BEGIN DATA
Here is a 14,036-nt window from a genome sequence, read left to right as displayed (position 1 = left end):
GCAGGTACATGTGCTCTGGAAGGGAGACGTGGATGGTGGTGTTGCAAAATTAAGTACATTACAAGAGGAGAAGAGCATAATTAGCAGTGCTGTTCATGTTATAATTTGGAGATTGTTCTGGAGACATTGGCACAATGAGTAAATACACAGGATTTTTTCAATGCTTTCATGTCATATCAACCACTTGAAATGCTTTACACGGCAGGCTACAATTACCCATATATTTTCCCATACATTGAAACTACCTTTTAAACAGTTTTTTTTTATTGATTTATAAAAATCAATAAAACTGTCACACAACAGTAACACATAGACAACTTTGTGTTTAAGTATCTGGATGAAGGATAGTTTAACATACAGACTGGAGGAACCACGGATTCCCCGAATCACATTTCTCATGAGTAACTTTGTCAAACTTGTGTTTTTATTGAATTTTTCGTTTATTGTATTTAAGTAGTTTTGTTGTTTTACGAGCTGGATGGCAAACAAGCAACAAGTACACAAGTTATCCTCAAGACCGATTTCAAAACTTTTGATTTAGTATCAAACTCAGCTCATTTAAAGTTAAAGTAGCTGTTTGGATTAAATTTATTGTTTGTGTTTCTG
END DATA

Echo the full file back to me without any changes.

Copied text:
Here is a 14,036-nt window from a genome sequence, read left to right as displayed (position 1 = left end):
GCAGGTACATGTGCTCTGGAAGGGAGACGTGGATGGTGGTGTTGCAAAATTAAGTACATTACAAGAGGAGAAGAGCATAATTAGCAGTGCTGTTCATGTTATAATTTGGAGATTGTTCTGGAGACATTGGCACAATGAGTAAATACACAGGATTTTTTCAATGCTTTCATGTCATATCAACCACTTGAAATGCTTTACACGGCAGGCTACAATTACCCATATATTTTCCCATACATTGAAACTACCTTTTAAACAGTTTTTTTTTATTGATTTATAAAAATCAATAAAACTGTCACACAACAGTAACACATAGACAACTTTGTGTTTAAGTATCTGGATGAAGGATAGTTTAACATACAGACTGGAGGAACCACGGATTCCCCGAATCACATTTCTCATGAGTAACTTTGTCAAACTTGTGTTTTTATTGAATTTTTCGTTTATTGTATTTAAGTAGTTTTGTTGTTTTACGAGCTGGATGGCAAACAAGCAACAAGTACACAAGTTATCCTCAAGACCGATTTCAAAACTTTTGATTTAGTATCAAACTCAGCTCATTTAAAGTTAAAGTAGCTGTTTGGATTAAATTTATTGTTTGTGTTTCTG